A stubbed toe might seem ordinary, but it can damage your whole foot, as well. Even though a stubbed toe rarely happens, experiencing this would really hurt you. You may tear your tendons around the metatarsal joint or it could cause you a fracture.
A stubbed toe, in its simplest sense, is not something you can just neglect and ignore. Stubbing your toe and not treating it could actually lead to arthritis. So, before you get a fracture or experience arthritis, treat your stubbed toe immediately. The treatment is rather simple, but you should also be wary of signs of broken bones. Here are some tips on how to treat a stubbed toe:
- First, you'll need anti-bacterial cream, ibuprofen, ice, and a bag of frozen vegetables. You need to clean the toe very carefully. There should be no dirt or debris in the wound or around the area of the wound.
- If the stubbed toe feels very painful, apply ice on the area for approximately 30 minutes. Massaging your toe with an ice cube from 10-15 minutes every one or two hours could help reduce the swelling and can help give you immediate pain relief as the cold temperature will numb the area. However, this is not recommended for people with diabetes or circulatory complications. The cold ice could inhibit circulation on your toe.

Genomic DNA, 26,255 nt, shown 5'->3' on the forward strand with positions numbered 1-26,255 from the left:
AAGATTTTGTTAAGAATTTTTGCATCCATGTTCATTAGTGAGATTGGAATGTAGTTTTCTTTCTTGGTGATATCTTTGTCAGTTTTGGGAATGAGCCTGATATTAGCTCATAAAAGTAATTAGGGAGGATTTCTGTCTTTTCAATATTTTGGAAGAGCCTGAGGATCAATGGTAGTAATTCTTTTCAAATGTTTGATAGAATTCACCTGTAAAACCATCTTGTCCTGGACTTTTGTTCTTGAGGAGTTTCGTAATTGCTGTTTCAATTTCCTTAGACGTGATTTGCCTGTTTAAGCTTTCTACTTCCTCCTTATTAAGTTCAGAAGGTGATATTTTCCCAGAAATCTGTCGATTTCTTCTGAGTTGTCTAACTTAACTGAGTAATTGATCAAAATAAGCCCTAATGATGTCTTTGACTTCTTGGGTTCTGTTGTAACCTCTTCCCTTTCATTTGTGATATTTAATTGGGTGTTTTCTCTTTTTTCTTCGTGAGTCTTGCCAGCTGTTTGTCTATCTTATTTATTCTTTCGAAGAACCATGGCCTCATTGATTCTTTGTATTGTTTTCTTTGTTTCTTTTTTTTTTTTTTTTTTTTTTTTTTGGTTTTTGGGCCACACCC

- Then, apply a small amount of the anti-bacterial cream on the wound. Be sure that you are careful when applying the cream. If the pain persists after applying the anti-bacterial, you can take ibuprofen, which is a pain reliever.
- You also need to wear shoes that are open at the toes to prevent further swelling. You can instead wear sandals rather than closed shoes.
- Have your toe examined if the pain persists. Bending or putting pressure on your toe should be avoided when you are walking. Walk carefully. Pressure on your toe would likely widen the crack and could eventually displace your bone. As much as possible, your weight must be on your heels rather than on your toes.
- Do not put anything hot on your toe. The torn blood vessels would expand as a response to the hot stimulus, and consequently can provoke bleeding.
- Your toe must not be wrapped up. There may be possibilities of wrapping it inappropriately and doing so could worsen your toe's condition.
- Also, you need to check if you have a broken nail. If the nail is still partly attached to your toe, you can put an adhesive around your toe so that it will reattach itself to the skin. If in any case it doesn't reattach, cut it off your toe, or pull out the nail.
- As much as possible, avoid getting on your feet. Your toe needs to rest after the injury. For the next two days, you need to avoid walking because it might severe your injury. You also must elevate your toe. Resting your foot on anything 4-6 inches from the floor should do it. You wouldn't want blood rushing to your toe and make it swell a lot more, would you?
Stubbing your toe shouldn't be neglected but should be treated seriously before it causes much more damage to you.